|Hiking Trail Conditions Report|
||Mt. Whiteface, Mt. Passaconaway, NH|
||Blueberry Ledge Trail, Rollins Trail, bushwhack, Dicey's Mill Trail|
|Date of Hike:
||Sunday, April 5, 2020|
|Parking/Access Road Notes:
||Ferncroft lot was full with two vehicles overflowing early this afternoon. The growing trend up here is to request folks go elsewhere if a particular lot is full, otherwise access will be closed. Please respect our local trails. |
||Dry Trail, Ice - Blue, Standing/Running Water on Trail, Mud - Minor/Avoidable, Snow/Ice - Monorail (Stable), Mud - Significant, Snow/Ice - Monorail (Unstable), Snow - Spring Snow |
||Snowshoes, Light Traction, Traction |
|Water Crossing Notes:
||Dicey's Mill crossing was doable on submerged rocks. Still plenty of snowpack upstream, so I suspect it will be harder before long. |
|Trail Maintenance Notes:
||Took out a large blowdown on Blueberry Ledge. A few remain there and on Rollins. |
|Lost and Found:
||Please, if you're going to hike higher peaks up here, be prepared and safe. Please bring snowshoes. Please do not buttsled. Please do not attempt difficult trails that you are unfamiliar with. Especially in these times, search and rescue does not need this.|
How do you "socially distance" when there's soft, deep snowpack, and you're not wearing snowshoes? Apparently the answer is that Microspikers prefer to stand on the narrow packed trail, rather than step off and sink up to their knees or waists. It doesn't past muster of "social distancing" when Microspikers cross paths and shimmy by each other on a 2 foot wide footbed. Not surprising, considering some of these same Microspikers don't care when they leave behind massive postholes. Whatever's easiest for them, right?
Saw my first corona-masked hikers (who incidentally brought snowshoes).
Blueberry Ledge Trail was initially a mix of ice monorail and bare ground (some of it mucky). Musical Microspikes for this stretch.
Snowshoes went on a few tenths above the upper Blueberry Ledge Cutoff junction, where the snowpack went from zilch to a foot almost instantly. A few bare stretches prior to the stairway viewpoint, but increasing snowpack thereafter.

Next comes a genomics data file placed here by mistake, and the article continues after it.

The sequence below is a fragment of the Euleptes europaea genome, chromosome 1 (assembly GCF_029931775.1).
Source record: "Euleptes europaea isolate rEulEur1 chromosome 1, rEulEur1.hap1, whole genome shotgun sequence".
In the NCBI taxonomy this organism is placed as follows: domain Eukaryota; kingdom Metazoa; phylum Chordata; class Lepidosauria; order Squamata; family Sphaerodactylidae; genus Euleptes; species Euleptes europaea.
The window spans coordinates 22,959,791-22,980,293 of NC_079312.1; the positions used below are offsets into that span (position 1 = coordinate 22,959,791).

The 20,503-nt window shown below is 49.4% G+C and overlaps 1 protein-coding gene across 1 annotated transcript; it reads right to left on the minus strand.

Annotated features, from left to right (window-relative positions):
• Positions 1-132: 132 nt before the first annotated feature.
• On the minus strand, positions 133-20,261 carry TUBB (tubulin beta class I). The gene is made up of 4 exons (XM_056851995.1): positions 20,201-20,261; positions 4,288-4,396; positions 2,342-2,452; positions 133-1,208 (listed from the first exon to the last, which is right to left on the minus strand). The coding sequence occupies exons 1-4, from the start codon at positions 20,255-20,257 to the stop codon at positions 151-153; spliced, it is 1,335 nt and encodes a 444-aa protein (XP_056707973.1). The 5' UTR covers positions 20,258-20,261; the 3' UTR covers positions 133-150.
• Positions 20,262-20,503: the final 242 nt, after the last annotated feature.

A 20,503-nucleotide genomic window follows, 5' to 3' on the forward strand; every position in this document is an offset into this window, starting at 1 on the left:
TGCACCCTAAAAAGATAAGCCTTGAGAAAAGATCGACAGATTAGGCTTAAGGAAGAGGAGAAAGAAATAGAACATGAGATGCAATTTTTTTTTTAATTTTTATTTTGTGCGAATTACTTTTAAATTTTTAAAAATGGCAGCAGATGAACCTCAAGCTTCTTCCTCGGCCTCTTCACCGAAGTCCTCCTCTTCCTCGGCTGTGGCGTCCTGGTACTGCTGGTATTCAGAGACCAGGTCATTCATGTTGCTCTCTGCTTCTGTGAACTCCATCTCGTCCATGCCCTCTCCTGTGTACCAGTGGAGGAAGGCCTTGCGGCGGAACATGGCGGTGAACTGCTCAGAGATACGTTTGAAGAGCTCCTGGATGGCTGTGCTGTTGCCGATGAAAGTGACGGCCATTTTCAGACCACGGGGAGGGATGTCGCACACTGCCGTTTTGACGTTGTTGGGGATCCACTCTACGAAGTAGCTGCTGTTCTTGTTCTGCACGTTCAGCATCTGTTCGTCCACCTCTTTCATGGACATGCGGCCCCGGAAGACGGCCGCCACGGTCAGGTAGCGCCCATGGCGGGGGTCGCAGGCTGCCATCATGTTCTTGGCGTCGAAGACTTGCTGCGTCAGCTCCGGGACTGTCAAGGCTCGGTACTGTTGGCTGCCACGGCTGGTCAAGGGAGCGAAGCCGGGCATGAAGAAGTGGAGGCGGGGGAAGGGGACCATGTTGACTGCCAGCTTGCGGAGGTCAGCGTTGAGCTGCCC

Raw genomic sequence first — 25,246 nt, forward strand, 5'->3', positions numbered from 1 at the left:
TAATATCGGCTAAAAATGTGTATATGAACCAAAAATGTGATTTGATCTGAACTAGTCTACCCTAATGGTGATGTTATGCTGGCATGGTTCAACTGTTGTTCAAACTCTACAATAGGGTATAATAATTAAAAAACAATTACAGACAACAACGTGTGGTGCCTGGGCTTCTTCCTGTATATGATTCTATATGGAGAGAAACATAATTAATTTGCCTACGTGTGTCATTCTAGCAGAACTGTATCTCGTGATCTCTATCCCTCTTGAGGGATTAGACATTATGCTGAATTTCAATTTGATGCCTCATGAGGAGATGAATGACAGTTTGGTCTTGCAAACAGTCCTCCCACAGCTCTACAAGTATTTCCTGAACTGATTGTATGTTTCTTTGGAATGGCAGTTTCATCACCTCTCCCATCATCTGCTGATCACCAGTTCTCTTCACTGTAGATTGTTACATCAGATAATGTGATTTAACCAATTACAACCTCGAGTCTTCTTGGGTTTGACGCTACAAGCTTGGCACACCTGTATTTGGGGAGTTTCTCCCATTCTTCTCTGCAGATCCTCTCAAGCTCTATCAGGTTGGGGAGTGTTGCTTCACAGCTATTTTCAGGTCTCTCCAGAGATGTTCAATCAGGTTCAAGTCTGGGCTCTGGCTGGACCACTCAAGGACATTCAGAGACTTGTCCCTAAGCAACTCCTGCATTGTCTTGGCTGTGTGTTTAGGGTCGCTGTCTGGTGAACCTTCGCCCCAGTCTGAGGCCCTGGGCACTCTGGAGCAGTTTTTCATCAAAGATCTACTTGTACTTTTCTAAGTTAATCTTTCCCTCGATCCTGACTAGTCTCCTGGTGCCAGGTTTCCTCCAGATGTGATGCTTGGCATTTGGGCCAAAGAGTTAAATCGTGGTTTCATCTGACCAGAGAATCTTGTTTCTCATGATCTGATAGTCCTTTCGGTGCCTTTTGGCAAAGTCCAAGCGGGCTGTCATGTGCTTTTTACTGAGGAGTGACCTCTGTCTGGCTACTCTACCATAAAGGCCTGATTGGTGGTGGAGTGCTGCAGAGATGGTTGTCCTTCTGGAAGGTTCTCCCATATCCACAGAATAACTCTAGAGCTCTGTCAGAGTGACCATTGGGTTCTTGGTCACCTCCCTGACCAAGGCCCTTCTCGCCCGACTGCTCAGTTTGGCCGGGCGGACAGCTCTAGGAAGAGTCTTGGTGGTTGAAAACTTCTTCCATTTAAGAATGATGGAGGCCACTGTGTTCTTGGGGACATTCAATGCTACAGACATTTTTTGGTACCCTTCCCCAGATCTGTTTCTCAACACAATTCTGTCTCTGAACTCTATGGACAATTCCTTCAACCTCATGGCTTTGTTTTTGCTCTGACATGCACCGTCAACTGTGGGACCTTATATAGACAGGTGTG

The first tricky scramble ledge has filled in with blue ice, so either crampons or a mountain snowshoe (e.g. Tubbs Flex Alps) would be wise for safe passage. The tree scramble was fairly melted out. A few above there are still using the winter routes with snow ramps. Snowpack was 3-5 feet deep in places from here up. One could see where Microspikers had postholed copiously very recently.
Rollins Trail is still heavily endowed with snow, generally 3 to 5 feet deep. Some nasty postholes from recent Microspikers, particularly where the current route deviates from the actual trail in multiple places. It is foolish and risky behavior to be up here without snowshoes in our current circumstances. The angle ledge crossings are a little tricky, as they are partially melted/partially ice.
Apart from the postholes, the ridge was very nice snowshoeing on spring snow. Where the trail descends toward Dicey's, I slabbed to the left and found fairly open woods, hitting the trail above the junction and saving 50-100 vertical feet.
Upper Dicey's was fairly well packed, though the chutes are getting icy from buttsliding. Please try to avoid buttsliding right now; I could see where someone hit a tree doing this recently. SAR doesn't need broken leg from buttsliding rescues right now (or ever for that matter, but they do happen unfortunately).
Dicey's Mill Trail below Rollins still had plenty of snowpack until the brook was audible. As the trail hit its southern facing portion, it quickly changed to patchy monorail. The snowpack resumed on the other side of the crossing until past Wiggin, but could be booted. Soon after/below that turn, the snowpack was virtually gone, but it was muddy in some spots.
Disclaimer: Reports are not verified - conditions may vary. Use at own risk. Always be prepared when hiking. Observe all signs. Trail conditions reports are not substitutes for weather reports or common sense.